AM NewsBrief: Nov. 3, 2022
This is the KGOU AM NewsBrief for Thursday, Nov. 3, 2022.
An annual report shows the tally of registered voters is growing in Oklahoma.
Nearly 2.3 million Oklahomans are registered to vote ahead of the Nov. 8 election. There was a net increase of more than 77,000 registered voters since the last report in January and a hike of more than 175,000 voters since the last midterm election in 2018.
Republicans make up more than half of Oklahoma's voting population - while Democrats make up 29.95%. This is the first time that state statistics show Democrats at less than 30% of registered voters.
Independents are the third largest group with 18% while Libertarians make up less than 1%.
In Oklahoma and Tulsa counties - there has been significant growth in Independent voters and a decrease in people registered with the Republican and Democratic Parties.
A new partnership between Oklahoma City Public Schools and OU Health will provide telehealth services and health education to students.
The partnership will increase access to primary care and health management and improve health literacy. Officials say it will also help decrease student absenteeism.
Schools will be equipped with telehealth software and equipment necessary to perform comprehensive virtual health examinations. OU Health pediatricians will be able to perform virtual examinations of the heart, lungs, abdomen, ear, mouth, throat and skin.
Telehealth visits will be offered regardless of insurance status.
A task force on conservative abortion reduction policies released its report of recommendations Wednesday.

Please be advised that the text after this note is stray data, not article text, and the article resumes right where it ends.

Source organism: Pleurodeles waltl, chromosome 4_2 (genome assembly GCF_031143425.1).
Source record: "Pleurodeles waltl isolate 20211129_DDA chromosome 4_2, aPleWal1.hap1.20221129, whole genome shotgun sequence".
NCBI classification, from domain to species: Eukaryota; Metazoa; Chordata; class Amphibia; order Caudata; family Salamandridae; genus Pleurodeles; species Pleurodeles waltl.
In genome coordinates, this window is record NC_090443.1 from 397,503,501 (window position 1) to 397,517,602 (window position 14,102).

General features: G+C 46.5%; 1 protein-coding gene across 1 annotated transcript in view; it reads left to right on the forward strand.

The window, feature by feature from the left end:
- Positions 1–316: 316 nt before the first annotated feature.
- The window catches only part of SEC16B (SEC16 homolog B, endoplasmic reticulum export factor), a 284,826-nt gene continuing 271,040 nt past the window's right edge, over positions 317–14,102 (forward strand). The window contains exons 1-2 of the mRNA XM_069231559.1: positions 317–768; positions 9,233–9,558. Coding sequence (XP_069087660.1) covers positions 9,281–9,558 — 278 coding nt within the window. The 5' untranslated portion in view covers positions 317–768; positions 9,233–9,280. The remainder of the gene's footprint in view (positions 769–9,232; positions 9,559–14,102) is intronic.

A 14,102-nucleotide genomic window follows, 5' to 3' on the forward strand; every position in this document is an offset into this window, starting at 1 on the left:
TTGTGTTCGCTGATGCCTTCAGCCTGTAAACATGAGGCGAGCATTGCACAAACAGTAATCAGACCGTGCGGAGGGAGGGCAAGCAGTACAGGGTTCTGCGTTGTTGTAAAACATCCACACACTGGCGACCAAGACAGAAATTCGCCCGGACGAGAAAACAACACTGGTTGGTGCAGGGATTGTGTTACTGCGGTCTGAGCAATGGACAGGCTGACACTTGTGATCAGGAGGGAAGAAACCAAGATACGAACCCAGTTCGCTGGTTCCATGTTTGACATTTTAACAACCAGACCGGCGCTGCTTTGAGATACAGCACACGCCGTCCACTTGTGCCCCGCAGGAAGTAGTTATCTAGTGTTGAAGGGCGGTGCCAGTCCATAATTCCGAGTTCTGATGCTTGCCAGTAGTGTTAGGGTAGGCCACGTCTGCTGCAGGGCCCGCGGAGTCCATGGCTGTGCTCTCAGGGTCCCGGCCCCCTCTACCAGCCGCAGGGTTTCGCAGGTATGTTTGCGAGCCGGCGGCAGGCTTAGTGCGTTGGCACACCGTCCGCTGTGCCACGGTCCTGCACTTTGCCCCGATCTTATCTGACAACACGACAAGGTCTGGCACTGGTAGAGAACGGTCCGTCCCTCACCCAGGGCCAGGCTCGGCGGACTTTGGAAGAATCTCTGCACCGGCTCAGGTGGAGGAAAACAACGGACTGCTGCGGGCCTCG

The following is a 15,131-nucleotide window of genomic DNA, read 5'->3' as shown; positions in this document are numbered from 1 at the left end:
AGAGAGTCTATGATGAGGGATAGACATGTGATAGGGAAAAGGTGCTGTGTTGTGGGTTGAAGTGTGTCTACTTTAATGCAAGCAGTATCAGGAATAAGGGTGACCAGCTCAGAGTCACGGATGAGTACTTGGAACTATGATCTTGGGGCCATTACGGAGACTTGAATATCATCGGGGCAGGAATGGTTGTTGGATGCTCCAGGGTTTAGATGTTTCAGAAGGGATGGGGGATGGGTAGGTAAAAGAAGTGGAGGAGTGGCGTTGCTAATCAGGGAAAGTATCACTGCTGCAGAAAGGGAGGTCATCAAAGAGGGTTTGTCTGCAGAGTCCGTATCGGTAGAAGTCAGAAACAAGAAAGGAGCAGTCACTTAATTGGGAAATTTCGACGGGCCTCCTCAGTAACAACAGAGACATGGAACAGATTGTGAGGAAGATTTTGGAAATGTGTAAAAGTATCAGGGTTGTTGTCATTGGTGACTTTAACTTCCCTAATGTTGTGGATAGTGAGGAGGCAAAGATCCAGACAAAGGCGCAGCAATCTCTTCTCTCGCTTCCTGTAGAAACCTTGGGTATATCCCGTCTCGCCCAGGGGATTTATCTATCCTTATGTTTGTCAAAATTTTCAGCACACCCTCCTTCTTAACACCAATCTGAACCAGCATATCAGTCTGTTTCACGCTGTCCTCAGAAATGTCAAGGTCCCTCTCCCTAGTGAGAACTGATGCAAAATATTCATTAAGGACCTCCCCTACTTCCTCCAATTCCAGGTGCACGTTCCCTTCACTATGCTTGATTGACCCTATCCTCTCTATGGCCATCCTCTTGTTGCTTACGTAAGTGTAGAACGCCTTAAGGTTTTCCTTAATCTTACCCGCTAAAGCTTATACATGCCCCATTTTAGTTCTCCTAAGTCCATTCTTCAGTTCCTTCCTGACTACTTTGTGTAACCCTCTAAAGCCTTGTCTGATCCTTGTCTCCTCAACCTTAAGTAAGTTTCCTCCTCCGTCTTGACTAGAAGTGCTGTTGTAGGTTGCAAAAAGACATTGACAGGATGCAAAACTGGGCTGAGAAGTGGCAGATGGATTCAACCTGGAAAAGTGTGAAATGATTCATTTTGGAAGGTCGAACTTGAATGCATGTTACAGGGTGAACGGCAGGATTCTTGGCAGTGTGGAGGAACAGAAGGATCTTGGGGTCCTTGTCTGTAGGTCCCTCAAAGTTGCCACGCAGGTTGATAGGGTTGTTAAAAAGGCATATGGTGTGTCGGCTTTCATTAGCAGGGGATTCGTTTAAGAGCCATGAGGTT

Gov. Kevin Stitt’s abortion reduction policy task force released a report of its final recommendations.
The recommendations include creating a marketing campaign, amending the state adoption code to allow for more cost of living and transportation expenses to be paid to birth mothers, extending postpartum coverage from 60 days to 12 months, and for DHS to consider pregnant women as having a dependent from the point of a positive pregnancy test - and therefore eligible for Temporary Assistance for Needy Families services.
Stitt formed the task force following the U.S. Supreme Court ruling that overturned Roe v. Wade, allowing a ban on abortions with very few exceptions in the state.
A new food recovery program at the University of Central Oklahoma is helping students by providing free meals. And it’s good for the environment, too.
UCO’s “Broncho Bites” program launched this week, and here’s how it works: after lunch is over on campus, any prepared food that hasn't been set out yet is packed up and put in a freezer. Students, staff or faculty can then come by and grab a food box, free of charge.
The next day, any leftover food in the freezer is packed into compostable containers and used for campus gardening. This keeps the leftovers from ending up in a landfill.
And that’s important, because when food decomposes, it makes methane. And methane is a very potent greenhouse gas that traps heat way better than carbon dioxide. In the short term, methane is more than 80 times more potent than C02.
The Broncho Bites program was made possible with a $32,000 grant from the Oklahoma Department of Environmental Quality.
Researchers have unearthed an additional 21 unmarked graves that could be linked to victims of the 1921 Tulsa Race Massacre.
According to Tulsa city officials, on Monday 17 adult-sized graves were uncovered at an excavation site in the Oaklawn Cemetery and another four were found Tuesday, including two child-sized burials.
Scientists will now begin excavating by hand, using finer grain tools to clean up the coffins.
Last year, researchers also found 19 unidentified bodies that were later re-buried.
The excavation is expected to be completed by Nov 18.
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